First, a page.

The Case of the Fenced-in Woman, 1972

The Case of the Postponed Murder, 1973

Short Fiction:

The Case of the Murderer’s Bride, and Other Stories, 1969

The Case of the Crimson Kiss, 1971

The Case of the Crying Swallow, and Other Stories, 1971

The Case of the Irate Witness, 1972

The Amazing Adventures of Lester Leith, 1981


The Land of Shorter Shadows, 1948

The Court of Last Resort, 1952

Neighborhood Frontiers, 1954

The Case of the Boy Who Wrote “The Case of the Missing Clue” with Perry Mason, 1959

Hunting the Desert Whale, 1960

Hovering over Baja, 1961

The Hidden Heart of Baja, 1962

The Desert Is Yours, 1963

The World of Water: Exploring the Sacramento Delta, 1964

Hunting Lost Mines by Helicopter, 1965

Off the Beaten Track in Baja, 1967

Gypsy Days on the Delta, 1967

Mexico’s Magic Square, 1968

Drifting Down the Delta, 1969

Host with the Big Hat, 1970

Cops on Campus and Crime in the Streets, 1970

Whispering Sands: Stories of Gold Fever and the Western Desert, 1981


Erle Stanley Gardner was a true Renaissance man. In addition to being a best-selling novelist, he was a legendary trial lawyer, a talented wildlife photographer, an avid sportsman, and an enthusiastic world traveler who spoke fluent Chinese. A workaholic and a perfectionist, he was described by those who knew him well as cantankerous.{$I[A]Gardner, Erle Stanley}{$S[A]Kendrake, Carleton;Gardner, Erle Stanley}{$S[A]Kenny, Charles J.;Gardner, Erle Stanley}{$S[A]Fair, A. A.;Gardner, Erle Stanley}{$I[geo]UNITED STATES;Gardner, Erle Stanley}{$I[tim]1889;Gardner, Erle Stanley}

Gardner was born in Malden, Massachusetts, on July 17, 1889. The son of a gold-mining engineer, Gardner spent his youth in Oregon, California, and Alaska’s Klondike. As a teenager, he dabbled in professional boxing. He enrolled at Valparaiso University in Indiana, hoping to study law, but was expelled after just a few weeks for punching a professor. Gardner then worked as a typist in a law firm. In his spare time he read law books, and in 1911 he passed the California bar examination at age twenty-one.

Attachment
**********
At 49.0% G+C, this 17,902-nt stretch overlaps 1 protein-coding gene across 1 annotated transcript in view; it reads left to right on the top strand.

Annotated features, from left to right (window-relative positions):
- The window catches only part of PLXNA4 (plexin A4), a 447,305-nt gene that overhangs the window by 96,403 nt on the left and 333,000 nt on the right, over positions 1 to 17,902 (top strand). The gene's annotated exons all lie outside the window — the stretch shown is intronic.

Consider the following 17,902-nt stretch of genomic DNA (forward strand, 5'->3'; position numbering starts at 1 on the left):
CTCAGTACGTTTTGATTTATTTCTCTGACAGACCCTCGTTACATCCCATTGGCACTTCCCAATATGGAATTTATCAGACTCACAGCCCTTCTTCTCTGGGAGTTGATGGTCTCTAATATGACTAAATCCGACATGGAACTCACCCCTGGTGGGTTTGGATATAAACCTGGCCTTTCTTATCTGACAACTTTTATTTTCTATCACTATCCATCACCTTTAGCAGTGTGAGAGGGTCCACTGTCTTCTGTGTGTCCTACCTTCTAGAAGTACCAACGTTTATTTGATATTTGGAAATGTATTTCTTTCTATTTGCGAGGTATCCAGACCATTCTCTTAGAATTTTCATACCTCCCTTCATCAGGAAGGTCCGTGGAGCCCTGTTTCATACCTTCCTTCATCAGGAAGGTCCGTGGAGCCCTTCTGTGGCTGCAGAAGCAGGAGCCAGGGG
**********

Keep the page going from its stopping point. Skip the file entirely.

He joined a law practice in Oxnard, California, where he won acclaim for his vigorous defense of indigent Chinese and Mexican clients. Before long the up-and-coming lawyer fell in love with Natalie Talbert, a secretary in his law office. They eloped on April 9, 1912, and a year later their daughter, Grace, was born. By 1935, the marriage had floundered; however, neither Gardner nor his wife sought a divorce, and they remained on amicable terms. For years Natalie and Grace lived in a house in Oxnard while Gardner resided down the street in a nearby apartment.

Despite his relish of “the rough-and-tumble courtroom fight,” Gardner did not find the legal profession very lucrative, and in the early 1920’s he began writing fiction in his spare time. He sold his first story, “Nellie’s Naughty Nightie,” to the pulp magazine Breezy Stories. In 1932, he wrote to the publishing firm of William Morrow and Company in New York and proposed a series of mysteries. Instead of the hard-boiled private eyes made popular by authors such as Dashiell Hammett, his protagonist would be a crime-solving attorney. “I want to make my hero a fighter,” the Gardner wrote. The following year William Morrow published Gardner’s first novel-length work, The Case of the Velvet Claws, featuring the lawyer Perry Mason, which spawned one of the most phenomenally successful mystery series of all time. Gardner soon gave up his day job to devote himself exclusively to writing. Ultimately, he completed eighty-six Perry Mason mysteries. He had amazing self-discipline, producing more than a million words annually. At first, he typed all these words himself; later, he employed six full-time secretaries to transcribe his novels.

In each of the Perry Mason mysteries, Mason must defend a client charged with murder. The client is always entwined in suspicious circumstances that make him or her appear guilty of the crime. Mason is aided by his loyal and devoted secretary, Della Street, and his private detective friend, Paul Drake. Usually Mason does not solve the crime until a climactic courtroom scene.

Many of Mason’s cases were actually based on the author’s experiences as a trial lawyer. Gardner took great care to ensure that all of the details in his books were factually correct. He even went so far as to purchase a new gun for each mystery that he wrote.